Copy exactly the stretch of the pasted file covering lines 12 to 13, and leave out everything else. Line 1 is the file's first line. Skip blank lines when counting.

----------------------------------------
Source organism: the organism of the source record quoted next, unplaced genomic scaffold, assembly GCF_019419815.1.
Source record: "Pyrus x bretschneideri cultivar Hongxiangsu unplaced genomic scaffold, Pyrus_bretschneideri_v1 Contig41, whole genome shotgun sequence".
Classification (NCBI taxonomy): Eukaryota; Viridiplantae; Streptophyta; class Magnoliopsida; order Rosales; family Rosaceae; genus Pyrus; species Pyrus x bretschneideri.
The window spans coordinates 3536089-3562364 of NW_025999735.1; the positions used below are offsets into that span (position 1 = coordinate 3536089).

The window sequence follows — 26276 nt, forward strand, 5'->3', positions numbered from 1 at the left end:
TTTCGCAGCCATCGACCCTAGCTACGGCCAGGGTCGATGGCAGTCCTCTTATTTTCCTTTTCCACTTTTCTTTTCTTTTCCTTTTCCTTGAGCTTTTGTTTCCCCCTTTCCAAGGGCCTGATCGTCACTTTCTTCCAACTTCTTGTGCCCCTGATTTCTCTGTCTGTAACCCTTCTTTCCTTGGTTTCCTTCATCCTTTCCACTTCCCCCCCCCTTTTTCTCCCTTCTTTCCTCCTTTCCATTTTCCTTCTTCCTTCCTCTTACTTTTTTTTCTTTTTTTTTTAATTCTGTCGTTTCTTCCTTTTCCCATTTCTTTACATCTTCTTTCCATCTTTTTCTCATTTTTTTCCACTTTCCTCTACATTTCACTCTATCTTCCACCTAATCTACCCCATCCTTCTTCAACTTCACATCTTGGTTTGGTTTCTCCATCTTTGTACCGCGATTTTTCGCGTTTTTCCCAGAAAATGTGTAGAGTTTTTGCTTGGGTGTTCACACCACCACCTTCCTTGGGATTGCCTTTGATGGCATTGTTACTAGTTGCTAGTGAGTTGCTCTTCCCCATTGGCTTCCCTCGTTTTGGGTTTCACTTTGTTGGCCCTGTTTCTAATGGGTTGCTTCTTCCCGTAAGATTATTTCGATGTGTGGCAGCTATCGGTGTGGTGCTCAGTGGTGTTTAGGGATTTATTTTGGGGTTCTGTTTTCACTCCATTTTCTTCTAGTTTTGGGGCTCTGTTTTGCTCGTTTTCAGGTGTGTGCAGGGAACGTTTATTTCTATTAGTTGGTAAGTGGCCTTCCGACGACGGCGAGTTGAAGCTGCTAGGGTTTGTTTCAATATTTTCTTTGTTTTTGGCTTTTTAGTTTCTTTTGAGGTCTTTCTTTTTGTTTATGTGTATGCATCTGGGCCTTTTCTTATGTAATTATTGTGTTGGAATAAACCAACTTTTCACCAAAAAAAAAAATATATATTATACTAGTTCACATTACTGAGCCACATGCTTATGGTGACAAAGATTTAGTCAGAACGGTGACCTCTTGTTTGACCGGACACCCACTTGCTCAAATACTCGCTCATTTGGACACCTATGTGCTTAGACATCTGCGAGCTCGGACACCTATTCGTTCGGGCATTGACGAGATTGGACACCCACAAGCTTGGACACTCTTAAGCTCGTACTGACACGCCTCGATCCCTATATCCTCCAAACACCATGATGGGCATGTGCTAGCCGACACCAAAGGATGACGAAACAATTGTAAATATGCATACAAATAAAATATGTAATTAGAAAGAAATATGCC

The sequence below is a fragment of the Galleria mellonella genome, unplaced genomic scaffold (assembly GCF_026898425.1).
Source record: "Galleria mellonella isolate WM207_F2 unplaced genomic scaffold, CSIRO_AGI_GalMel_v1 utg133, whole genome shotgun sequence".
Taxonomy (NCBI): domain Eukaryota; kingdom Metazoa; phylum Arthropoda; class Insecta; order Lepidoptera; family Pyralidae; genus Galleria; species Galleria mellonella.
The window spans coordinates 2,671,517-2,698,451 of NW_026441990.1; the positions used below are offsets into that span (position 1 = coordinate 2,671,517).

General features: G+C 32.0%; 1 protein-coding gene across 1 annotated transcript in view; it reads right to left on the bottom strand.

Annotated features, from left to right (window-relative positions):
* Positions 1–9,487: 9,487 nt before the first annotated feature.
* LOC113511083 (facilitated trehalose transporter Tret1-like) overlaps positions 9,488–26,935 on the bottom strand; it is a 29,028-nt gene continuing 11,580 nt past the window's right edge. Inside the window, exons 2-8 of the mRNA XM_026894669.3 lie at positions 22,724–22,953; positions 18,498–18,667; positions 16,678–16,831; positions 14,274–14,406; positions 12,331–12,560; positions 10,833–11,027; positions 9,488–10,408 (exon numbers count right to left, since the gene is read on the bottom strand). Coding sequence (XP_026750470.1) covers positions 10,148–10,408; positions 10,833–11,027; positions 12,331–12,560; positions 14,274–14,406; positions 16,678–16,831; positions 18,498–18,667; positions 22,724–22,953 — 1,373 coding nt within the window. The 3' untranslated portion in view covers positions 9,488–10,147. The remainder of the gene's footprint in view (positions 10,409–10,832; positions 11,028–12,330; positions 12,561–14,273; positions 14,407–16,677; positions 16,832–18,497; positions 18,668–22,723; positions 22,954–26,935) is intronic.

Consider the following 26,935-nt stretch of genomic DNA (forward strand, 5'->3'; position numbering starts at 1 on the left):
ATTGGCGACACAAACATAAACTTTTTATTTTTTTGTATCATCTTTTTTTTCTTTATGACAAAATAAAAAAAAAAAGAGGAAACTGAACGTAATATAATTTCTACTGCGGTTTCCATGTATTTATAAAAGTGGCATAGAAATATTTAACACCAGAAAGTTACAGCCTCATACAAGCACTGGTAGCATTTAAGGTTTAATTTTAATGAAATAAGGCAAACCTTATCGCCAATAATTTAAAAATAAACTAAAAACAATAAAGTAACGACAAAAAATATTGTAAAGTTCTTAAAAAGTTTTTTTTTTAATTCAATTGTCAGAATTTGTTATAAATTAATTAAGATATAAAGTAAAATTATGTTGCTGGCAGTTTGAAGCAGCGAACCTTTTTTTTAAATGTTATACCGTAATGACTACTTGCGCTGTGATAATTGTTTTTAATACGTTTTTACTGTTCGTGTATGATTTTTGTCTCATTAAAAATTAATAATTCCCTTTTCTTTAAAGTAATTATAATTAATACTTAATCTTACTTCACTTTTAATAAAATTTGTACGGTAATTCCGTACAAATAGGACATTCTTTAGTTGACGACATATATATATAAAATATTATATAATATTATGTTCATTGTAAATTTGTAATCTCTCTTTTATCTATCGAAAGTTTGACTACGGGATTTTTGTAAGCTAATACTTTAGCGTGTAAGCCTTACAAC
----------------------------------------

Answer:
Annotated features, from left to right (window-relative positions):
* Positions 1–9,487: 9,487 nt before the first annotated feature.